The Quest for Great Nashville Barbecue
Opinions vary. Is it barbecue, bar-b-que or BBQ? And who sells Nashville’s best? Them’s fightin’ words. Unlike St. Louis or Memphis, Nashville doesn’t have a style to call its own but hickory-smoked pulled pork is probably most prevalent.
I won’t declare a winner but allow me to introduce you to some of the most popular pitmasters, starting with the three that seem most prominent. How’d they get that honor? My theory is that they have multiple locations, are closer to more patrons, and/or have received more publicity…but don’t discount the others.
SoBro, Midtown, Belmont and surrounding communities. Probably the publicity winner (lots of press including a “Diners, Drive-Ins & Dives” feature) for its West Tennessee whole hog philosophy. But they also serve brisket, bologna, and turkey as well as fried chicken, catfish and really tasty burgers. Wings are shown much love among reviewers. Novel items include their redneck taco (that’s pulled meat of your choice and cole slaw on a cornbread hoecake), brunswick stew, and crunchy broccoli salad. Fudge and pecan pie slices will tantalize your sweet tooth. TIP: If you visit the downtown location, go upstairs to the beer garden for faster service and maybe even live music.
East Nashville, Sylvan Park, 12South and Donelson. Probably a better reputation for pulled pork than its ribs or brisket but they also serve up hot chicken and surprisingly delightful catfish. Solid choices all around for side items (except for their just-okay cornbread). I opt for their savory baked beans and get fancy with their cheese grits topped with Gouda. My bride goes for their barbecue nachos on fries instead of tortilla chips. I prefer mine on their thin housemade potato chips–but eat fast ‘cause they get soggy. TIP: Banana pudding can be ordered as a side item.
The Gulch. Memphis-style dry rub ribs are the big news but they also smoke pork shoulder and chicken. Southern palates are indulged with pork rinds, pimento cheese, and fried pies. Of note: pitmaster Carey Bringle has done his thing at James Beard House twice and Southern Living readers crowned Peg Leg as “2023 Best Barbecue in Tennessee.”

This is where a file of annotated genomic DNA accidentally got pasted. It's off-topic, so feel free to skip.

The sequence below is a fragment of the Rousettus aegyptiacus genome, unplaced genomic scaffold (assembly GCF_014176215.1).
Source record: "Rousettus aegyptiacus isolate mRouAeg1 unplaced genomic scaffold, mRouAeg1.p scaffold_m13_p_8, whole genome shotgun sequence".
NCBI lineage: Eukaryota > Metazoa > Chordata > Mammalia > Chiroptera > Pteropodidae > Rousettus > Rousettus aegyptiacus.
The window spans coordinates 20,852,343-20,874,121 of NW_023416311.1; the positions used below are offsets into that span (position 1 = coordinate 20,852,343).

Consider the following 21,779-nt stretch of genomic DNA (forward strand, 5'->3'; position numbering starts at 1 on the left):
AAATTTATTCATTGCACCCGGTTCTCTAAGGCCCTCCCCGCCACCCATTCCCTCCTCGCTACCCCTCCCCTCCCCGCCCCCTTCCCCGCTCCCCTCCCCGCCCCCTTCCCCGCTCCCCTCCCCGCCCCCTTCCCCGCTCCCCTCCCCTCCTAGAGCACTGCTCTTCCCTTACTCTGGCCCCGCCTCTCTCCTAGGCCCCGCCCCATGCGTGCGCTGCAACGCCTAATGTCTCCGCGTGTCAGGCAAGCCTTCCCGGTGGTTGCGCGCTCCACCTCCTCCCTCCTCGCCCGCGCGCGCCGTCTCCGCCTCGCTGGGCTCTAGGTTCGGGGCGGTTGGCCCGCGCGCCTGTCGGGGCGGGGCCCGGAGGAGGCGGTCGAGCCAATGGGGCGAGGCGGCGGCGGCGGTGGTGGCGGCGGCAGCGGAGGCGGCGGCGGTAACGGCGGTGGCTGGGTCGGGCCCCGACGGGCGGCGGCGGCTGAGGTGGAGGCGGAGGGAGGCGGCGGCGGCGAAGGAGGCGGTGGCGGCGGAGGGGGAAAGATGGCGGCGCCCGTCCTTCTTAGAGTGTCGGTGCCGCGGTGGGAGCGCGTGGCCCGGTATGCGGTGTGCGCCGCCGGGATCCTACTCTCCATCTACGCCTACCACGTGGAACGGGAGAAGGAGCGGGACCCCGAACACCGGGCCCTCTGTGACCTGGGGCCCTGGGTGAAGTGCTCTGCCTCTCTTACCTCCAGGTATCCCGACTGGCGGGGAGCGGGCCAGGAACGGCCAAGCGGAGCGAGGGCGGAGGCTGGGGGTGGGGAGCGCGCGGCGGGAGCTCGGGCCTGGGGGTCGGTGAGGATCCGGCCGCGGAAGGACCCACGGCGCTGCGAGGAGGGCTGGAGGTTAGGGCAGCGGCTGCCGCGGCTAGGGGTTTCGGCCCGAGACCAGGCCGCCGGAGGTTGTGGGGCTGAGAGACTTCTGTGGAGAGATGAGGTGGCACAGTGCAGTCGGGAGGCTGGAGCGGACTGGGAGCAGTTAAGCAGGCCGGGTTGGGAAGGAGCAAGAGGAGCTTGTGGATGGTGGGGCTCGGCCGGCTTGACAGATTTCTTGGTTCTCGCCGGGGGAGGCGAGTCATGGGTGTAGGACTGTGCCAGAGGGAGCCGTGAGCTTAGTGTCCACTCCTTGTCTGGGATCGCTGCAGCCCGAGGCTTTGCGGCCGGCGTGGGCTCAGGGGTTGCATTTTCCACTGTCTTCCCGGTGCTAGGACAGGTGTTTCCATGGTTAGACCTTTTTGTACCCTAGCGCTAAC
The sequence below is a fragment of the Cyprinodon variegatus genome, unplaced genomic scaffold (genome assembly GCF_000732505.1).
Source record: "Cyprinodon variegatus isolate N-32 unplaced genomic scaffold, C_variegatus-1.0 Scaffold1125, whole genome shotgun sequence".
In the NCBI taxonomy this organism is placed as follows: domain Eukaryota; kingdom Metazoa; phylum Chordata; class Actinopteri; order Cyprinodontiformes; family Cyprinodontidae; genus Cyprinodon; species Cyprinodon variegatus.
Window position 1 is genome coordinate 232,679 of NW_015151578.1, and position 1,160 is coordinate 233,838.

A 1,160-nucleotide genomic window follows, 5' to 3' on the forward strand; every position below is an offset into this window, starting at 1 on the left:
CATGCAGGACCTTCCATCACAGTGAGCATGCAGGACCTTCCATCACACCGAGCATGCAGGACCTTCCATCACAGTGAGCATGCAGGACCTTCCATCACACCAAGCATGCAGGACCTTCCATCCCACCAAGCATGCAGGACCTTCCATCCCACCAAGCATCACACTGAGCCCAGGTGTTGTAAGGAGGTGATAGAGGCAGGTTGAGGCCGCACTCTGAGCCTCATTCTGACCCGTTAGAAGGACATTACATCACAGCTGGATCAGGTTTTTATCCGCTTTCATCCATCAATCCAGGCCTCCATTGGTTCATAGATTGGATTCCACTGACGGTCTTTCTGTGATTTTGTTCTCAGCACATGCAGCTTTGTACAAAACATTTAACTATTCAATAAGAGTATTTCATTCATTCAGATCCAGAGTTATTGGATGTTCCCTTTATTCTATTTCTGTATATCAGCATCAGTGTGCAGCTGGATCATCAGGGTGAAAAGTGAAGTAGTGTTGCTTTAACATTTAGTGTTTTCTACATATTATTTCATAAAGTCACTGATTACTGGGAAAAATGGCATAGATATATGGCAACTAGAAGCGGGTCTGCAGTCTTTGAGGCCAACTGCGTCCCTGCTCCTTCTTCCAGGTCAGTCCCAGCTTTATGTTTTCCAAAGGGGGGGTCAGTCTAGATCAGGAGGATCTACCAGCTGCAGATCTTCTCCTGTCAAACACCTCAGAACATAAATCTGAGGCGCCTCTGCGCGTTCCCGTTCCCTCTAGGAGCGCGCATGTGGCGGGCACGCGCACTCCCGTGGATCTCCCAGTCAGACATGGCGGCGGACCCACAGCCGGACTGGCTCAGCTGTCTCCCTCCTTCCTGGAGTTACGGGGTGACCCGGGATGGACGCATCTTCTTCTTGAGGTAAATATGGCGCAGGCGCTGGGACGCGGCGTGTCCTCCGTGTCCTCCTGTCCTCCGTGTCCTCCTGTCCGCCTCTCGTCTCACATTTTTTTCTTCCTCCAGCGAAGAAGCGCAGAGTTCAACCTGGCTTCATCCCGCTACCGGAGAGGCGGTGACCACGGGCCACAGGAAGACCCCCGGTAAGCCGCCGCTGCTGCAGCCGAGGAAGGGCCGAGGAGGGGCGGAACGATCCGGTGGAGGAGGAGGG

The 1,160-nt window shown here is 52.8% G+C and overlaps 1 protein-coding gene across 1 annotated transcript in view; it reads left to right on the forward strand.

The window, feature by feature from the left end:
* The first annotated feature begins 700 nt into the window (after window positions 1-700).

Pig Star—Located at the Nashville International Airport, it’s kind of a subset of Peg Leg Porker with a shorter menu.
Downtown, Charlotte Avenue, Trinity Lane. Since 1976, Gentleman Jack Cawthon has been making southern food sing. His kitchen is all over the map (in a good way) with Tennessee pork shoulder, Texas brisket and sausage, St. Louis style ribs, smoked Boston turkey and no-specific-location chicken. His baked apples are almost pie filling, his green beans are kissed with smoked meat and onion, and his mac’n’cheese tastes like Big Mama’s. Save room for pie, cobbler or banana pudding. His joint at 416 Broadway is ultra-convenient for downtown visitors. Typically the line moves pretty fast.
Downtown. Rippy’s doesn’t get much local love because Nashvillians shy away from Lower Broad. Ribs are their claim to fame but you’ll also find all the other usual suspects as well as burgers, wraps, and chili. The fact they rebranded themselves as a honky tonk displaces their sturdy abilities with a smoker but you do get live music with your meal.
Downtown, downtown Franklin, Nashville Airport. The menu’s so expansive I wouldn’t call it a barbecue joint although they get props for their cherry-wood smoked meats cooked low and slow with a Memphis-style dry rub. Options include ribs, pulled pork, meatloaf, and chicken. Their barbecue burrito is a messy delight.